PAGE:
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Feynmans of geometry: computable trans. amps. by K+Le+P algorithm 
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#1
Mar3112, 01:45 PM

Astronomy
Sci Advisor
PF Gold
P: 23,271

Kisielowski Lewandowski Puchta have made a significant advance in calculating the transition amplitudes between quantum states of geometry.
They have found a systematic algorithm that enumerates the (generalized) spinfoamlike histories by which one state evolves into another. And in this case the amplitude of each history is conveniently accessible. Each history that one enumerates more or less "comes with" its probability amplitude. This looks to me like a systematic combinatorial algorithm that can be PROGRAMMED, which is one reason it's potentially important. In the September 2011 seminar discussion Laurent Freidel objected that the algorithm does not offer any advantage in the case where one restricts to spinfoams which are dual to triangulations of a 4d manifold. (The vertices at most 5valent etc.) But Frank Hellmann (AEI) countered by observing that one HAS to consider more general spinfoams because they, for example, arise naturally in the simplest applications to cosmology. He and coworkers have been studying the "hourglass" spinfoam picture of the cosmological bounce and have found they have to go to cases which are not based on triangulations He reported that they had found the Warsaw algorithm a big help. Our two sources on this are the paper http://arxiv.org/abs/1107.5185 and the online recorded seminar talk by Puchta. 


#2
Mar3112, 02:09 PM

Astronomy
Sci Advisor
PF Gold
P: 23,271

I think a lot depends on whether this Feynman diagram approach to geometry quantum dynamics turns out to work (and provides an efficient computer algorithm), so I will copy the links and source summary to make looking it over convenient:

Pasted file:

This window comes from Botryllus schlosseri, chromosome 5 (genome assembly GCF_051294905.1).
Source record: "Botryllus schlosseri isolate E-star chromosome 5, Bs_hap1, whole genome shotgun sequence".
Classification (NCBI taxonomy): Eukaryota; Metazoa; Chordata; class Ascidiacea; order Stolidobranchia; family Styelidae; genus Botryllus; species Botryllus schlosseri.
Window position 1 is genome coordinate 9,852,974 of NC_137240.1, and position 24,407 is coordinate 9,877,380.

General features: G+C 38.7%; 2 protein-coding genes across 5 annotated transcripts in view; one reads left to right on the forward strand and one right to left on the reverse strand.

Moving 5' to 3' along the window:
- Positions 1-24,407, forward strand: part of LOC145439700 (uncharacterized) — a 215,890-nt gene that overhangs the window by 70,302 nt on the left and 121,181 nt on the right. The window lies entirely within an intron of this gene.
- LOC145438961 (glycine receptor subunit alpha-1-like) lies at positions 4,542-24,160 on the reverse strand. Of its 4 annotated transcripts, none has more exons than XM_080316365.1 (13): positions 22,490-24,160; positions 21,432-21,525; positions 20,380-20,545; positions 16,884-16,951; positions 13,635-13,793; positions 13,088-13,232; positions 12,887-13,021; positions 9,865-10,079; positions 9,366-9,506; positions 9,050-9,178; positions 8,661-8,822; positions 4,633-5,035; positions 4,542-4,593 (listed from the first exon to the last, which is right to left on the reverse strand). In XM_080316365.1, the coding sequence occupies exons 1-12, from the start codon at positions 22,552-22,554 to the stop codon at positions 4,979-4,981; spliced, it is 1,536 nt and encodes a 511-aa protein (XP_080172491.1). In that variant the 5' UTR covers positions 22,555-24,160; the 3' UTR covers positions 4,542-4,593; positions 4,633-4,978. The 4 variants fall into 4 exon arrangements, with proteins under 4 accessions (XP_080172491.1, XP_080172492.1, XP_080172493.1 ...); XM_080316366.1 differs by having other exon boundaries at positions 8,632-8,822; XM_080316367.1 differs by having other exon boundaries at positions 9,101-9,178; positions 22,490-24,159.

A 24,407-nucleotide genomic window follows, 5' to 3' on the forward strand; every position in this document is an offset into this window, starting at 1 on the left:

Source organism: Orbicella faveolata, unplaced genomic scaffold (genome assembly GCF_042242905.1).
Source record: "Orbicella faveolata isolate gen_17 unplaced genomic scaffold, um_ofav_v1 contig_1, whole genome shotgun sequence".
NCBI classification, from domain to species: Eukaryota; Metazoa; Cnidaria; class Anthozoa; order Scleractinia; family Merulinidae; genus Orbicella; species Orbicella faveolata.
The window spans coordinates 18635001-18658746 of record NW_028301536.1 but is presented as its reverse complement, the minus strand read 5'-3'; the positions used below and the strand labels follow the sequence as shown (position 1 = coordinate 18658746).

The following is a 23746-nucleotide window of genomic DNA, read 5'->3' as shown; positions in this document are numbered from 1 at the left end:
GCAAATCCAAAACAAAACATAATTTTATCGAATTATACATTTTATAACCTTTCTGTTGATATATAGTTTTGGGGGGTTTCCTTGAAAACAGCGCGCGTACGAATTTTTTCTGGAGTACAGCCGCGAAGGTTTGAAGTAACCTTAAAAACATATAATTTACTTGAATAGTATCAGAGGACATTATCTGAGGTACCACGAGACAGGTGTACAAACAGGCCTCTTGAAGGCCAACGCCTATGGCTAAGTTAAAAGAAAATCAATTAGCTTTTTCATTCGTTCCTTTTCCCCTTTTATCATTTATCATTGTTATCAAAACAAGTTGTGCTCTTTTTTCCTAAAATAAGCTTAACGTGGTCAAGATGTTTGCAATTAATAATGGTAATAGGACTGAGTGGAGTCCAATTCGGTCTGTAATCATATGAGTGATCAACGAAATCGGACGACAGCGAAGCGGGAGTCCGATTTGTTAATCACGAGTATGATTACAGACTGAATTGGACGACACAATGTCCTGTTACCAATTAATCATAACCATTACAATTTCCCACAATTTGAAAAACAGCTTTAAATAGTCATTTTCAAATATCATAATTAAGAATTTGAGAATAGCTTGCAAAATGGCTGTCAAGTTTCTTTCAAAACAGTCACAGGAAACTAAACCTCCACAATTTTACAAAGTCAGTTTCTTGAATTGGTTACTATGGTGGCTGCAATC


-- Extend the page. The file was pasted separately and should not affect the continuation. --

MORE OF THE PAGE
Here's Puchta's recorded seminar slides and audio: http://relativity.phys.lsu.edu/ilqgs/puchta092011.pdf http://relativity.phys.lsu.edu/ilqgs/puchta092011.wav The Feynman Diagrammatics for the Spinfoam Models It's especially good because it has a lot of question, comment, and discussion by Ashtekar, Freidel, Hellmann, even at one or two points Lewandowski, and of course Puchta. Listening to the talk makes the paper quite a lot easier to understand. At several points where Ashtekar senses the audience isn't getting it, he asks Puchta to back up 2 or 3 slides and take it again slowly. This is very new stuff. The new algorithm involves new unfamiliar graph manipulations. They are good because systematic and programmable (combinatorial) steps not requiring geometric intuition. But the geometric motivation is not always immediately clear. Personally my hunch is that this is an indication of depth, nontriviality. I tend to think of the paper by the initials of the authors Kisielowski Lewandowski Puchta. That sounds nice because it reminds me of the Russian word kleb for bread. Think of dynamic spacetime geometry as the "bread" of reality . Here is the abstract for the "KLeP" paper http://arxiv.org/abs/1107.5185 Feynman diagrammatic approach to spin foams Marcin Kisielowski, Jerzy Lewandowski, Jacek Puchta (Submitted on 26 Jul 2011) "The Spin Foams for People Without the 3d/4d Imagination" could be an alternative title of our work. We derive spin foams from operator spin network diagrams} we introduce. Our diagrams are the spin network analogy of the Feynman diagrams. Their framework is compatible with the framework of Loop Quantum Gravity. For every operator spin network diagram we construct a corresponding operator spin foam. Admitting all the spin networks of LQG and all possible diagrams leads to a clearly defined large class of operator spin foams. In this way our framework provides a proposal for a class of 2cell complexes that should be used in the spin foam theories of LQG. Within this class, our diagrams are just equivalent to the spin foams. The advantage, however, in the diagram framework is, that it is self contained, all the amplitudes can be calculated directly from the diagrams without explicit visualization of the corresponding spin foams. The spin network diagram operators and amplitudes are consistently defined on their own. Each diagram encodes all the combinatorial information. We illustrate applications of our diagrams: we introduce a diagram definition of Rovelli's surface amplitudes as well as of the canonical transition amplitudes. Importantly, our operator spin network diagrams are defined in a sufficiently general way to accommodate all the versions of the EPRL or the FK model, as well as other possible models. The diagrams are also compatible with the structure of the LQG Hamiltonian operators, which is an additional advantage. Finally, a scheme for a complete definition of a spin foam theory by declaring a set of interaction vertices emerges from the examples presented at the end of the paper. 36 pages, 23 figures 


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